Scale models of the upgraded rocket in crew and cargo configurations are being carefully positioned in wind tunnels for test programs to obtain data needed to refine the design of the rocket and its guidance and control systems, said Dr. John Blevins, SLS lead engineer for aerodynamics and acoustics at Marshall. During hundreds of test runs at NASA's Langley Research Center in Hampton, Virginia, and Ames Research Center in Silicon Valley, California, engineers are measuring the forces and loads that air induces on the launch vehicle during every phase of its mission.
"All the critical aerodynamic environments, from when the upgraded rocket leaves the Vehicle Assembly Building at Cape Canaveral to launch, acceleration through the sound barrier and booster separation at greater than Mach 4 are evaluated in these four tests," Blevins said.
Ascent tests completed at Ames in November determined the rocket's behavior as it climbs after launch, and the kind of instructions to be programmed into the rocket flight computer for guidance and control as the rocket passes through transonic flight. For instance, the tests will determine what commands the autopilot will send to the rocket's nozzles to correct for wind or other factors and stay on course.
Buffet testing at Langley in November focused primarily on how the cargo version of the upgraded rocket behaves as it moves through the atmosphere at just below the speed of sound, approaching about 800 miles per hour, then moves into supersonic flight. As the rocket approaches the speed of sound, shock waves build and move along different points of the launch vehicle. These shock waves can cause buffeting, shaking, vibration and unsteady loads that could result in damage or course changes that must be corrected, Blevins said.
The cargo version of the upgraded rocket has a smooth fairing above the exploration upper stage instead of the Orion spacecraft and launch abort system, so separate wind tunnel testing is needed. Similar tests planned for the fall 2017 at Langley will include observing this transonic shock oscillation and buffeting on the crew version of the rocket, at both subsonic speeds and higher Mach numbers. At Mach 1.5 or 2, the waves terminate, or remain at the same points on the rocket for the rest of the flight, but they continue to change angle and strength.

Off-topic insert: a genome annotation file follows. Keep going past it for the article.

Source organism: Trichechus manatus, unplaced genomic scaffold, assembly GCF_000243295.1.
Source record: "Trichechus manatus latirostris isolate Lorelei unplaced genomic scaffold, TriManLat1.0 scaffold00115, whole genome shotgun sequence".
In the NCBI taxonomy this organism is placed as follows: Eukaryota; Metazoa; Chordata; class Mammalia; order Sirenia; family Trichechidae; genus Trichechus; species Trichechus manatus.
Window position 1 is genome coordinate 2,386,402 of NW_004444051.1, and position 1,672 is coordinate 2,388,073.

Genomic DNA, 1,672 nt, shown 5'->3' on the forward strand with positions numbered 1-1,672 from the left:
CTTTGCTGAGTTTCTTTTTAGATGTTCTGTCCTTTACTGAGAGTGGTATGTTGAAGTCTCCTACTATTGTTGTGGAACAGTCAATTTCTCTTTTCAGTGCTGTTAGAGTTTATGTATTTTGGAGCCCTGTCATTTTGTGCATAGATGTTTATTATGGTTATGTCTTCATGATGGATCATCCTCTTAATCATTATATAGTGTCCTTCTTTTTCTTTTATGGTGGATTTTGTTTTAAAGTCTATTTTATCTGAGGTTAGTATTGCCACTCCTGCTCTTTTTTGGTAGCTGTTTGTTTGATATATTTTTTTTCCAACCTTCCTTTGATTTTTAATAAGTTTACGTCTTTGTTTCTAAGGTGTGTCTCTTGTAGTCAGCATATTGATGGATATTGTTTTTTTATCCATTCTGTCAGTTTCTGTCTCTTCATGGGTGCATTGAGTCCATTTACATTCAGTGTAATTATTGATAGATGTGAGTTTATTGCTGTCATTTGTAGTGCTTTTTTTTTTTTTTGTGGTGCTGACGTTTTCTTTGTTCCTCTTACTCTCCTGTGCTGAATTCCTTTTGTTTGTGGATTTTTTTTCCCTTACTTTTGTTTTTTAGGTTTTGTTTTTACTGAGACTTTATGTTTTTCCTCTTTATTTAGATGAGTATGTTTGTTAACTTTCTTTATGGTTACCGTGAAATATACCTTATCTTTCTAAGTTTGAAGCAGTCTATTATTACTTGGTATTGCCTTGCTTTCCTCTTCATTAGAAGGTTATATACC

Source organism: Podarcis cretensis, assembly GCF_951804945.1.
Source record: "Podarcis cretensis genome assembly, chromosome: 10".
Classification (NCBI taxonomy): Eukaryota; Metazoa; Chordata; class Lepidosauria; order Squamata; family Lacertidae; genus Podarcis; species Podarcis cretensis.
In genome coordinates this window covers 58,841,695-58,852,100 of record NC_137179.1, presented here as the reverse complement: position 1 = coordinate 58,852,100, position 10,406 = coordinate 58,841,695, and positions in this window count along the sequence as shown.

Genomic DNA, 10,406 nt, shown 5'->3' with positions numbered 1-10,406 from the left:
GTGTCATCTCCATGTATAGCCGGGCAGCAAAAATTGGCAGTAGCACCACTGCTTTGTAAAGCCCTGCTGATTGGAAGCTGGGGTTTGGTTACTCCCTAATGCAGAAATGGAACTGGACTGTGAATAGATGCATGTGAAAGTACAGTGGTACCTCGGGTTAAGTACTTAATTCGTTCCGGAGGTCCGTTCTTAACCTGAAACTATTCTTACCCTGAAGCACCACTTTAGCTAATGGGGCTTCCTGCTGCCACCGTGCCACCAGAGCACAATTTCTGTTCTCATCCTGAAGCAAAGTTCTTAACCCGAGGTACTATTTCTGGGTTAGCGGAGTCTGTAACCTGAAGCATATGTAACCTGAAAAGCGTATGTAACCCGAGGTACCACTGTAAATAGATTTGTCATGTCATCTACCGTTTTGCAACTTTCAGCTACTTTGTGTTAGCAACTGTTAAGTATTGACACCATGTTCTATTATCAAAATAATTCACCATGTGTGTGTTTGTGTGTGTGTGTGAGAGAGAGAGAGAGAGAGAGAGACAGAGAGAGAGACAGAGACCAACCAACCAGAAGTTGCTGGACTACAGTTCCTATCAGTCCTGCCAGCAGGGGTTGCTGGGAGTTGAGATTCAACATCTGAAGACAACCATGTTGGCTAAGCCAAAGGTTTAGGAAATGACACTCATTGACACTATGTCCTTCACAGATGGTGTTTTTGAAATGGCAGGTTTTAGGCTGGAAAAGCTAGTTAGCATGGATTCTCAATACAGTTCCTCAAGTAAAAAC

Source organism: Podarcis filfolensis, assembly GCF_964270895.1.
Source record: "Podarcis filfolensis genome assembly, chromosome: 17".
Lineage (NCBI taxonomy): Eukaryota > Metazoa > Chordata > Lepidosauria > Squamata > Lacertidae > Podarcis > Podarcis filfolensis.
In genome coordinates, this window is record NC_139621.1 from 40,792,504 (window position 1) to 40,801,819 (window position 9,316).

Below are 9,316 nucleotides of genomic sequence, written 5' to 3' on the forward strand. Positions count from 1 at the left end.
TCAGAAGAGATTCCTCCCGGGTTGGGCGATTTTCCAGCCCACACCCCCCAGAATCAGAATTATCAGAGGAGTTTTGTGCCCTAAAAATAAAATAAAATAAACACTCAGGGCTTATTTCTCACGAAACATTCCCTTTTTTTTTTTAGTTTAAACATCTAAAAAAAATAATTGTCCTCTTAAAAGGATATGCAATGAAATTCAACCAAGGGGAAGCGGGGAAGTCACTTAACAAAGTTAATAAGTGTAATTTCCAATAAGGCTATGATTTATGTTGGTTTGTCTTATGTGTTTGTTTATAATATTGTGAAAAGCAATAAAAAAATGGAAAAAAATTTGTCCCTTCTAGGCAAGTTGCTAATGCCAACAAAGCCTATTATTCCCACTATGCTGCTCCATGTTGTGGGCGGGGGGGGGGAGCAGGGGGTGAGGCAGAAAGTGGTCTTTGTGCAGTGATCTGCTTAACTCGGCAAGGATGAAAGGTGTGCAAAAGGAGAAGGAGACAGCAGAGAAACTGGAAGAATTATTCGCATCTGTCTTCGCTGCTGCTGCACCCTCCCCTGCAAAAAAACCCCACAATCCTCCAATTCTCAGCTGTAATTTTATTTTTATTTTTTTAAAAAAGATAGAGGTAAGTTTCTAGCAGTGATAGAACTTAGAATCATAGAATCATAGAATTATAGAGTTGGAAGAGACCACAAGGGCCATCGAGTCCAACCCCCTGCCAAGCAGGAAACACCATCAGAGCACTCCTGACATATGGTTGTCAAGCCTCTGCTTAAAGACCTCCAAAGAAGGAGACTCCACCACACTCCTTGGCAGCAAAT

These wind tunnel tests are critical, Blevins said, because the location and temporal behavior of these shock waves are difficult to predict with computational fluid dynamics -- they must be observed and measured.
Two other test series are planned at Langley. The first in early 2017 will provide data to ensure that as the SLS’s two solid rocket boosters separate from the rocket during ascent, they don't come back into contact with the vehicle. These tests are complex, Blevins said, because the models of the rocket’s core stage and each of the two boosters are separately instrumented, and even the dynamics of the small rocket motors that jettison the boosters are simulated.
Next will be liftoff transition testing, scheduled in the summer. These tests will include evaluation of the effects of winds on the rocket as it is waiting on the pad, and the presence of the mobile launcher and tower during liftoff. Drift of the vehicle as it moves past the tower must be controlled to avoid damage and because the sound bouncing back from the pad can cause damaging vibration.
"We expect that at the end of this test series we will have all the aerodynamic flight data needed for the upgraded rocket," he said. "We'll be ready for the first flight with crew, targeted as early as 2021, and subsequent flights."
NASA engineers have also teamed with CUBRC Inc. of Buffalo, New York, to use a special type of wind tunnel to better understand and analyze how the SLS heats up as it ascends into space. A model of the rocket was used in the first phase of aerodynamic heating tests in CUBRC's Large Energy National Shock Tunnel (LENS-II) in September. A second phase of testing is planned for models of the SLS in crew and cargo versions, in early 2017.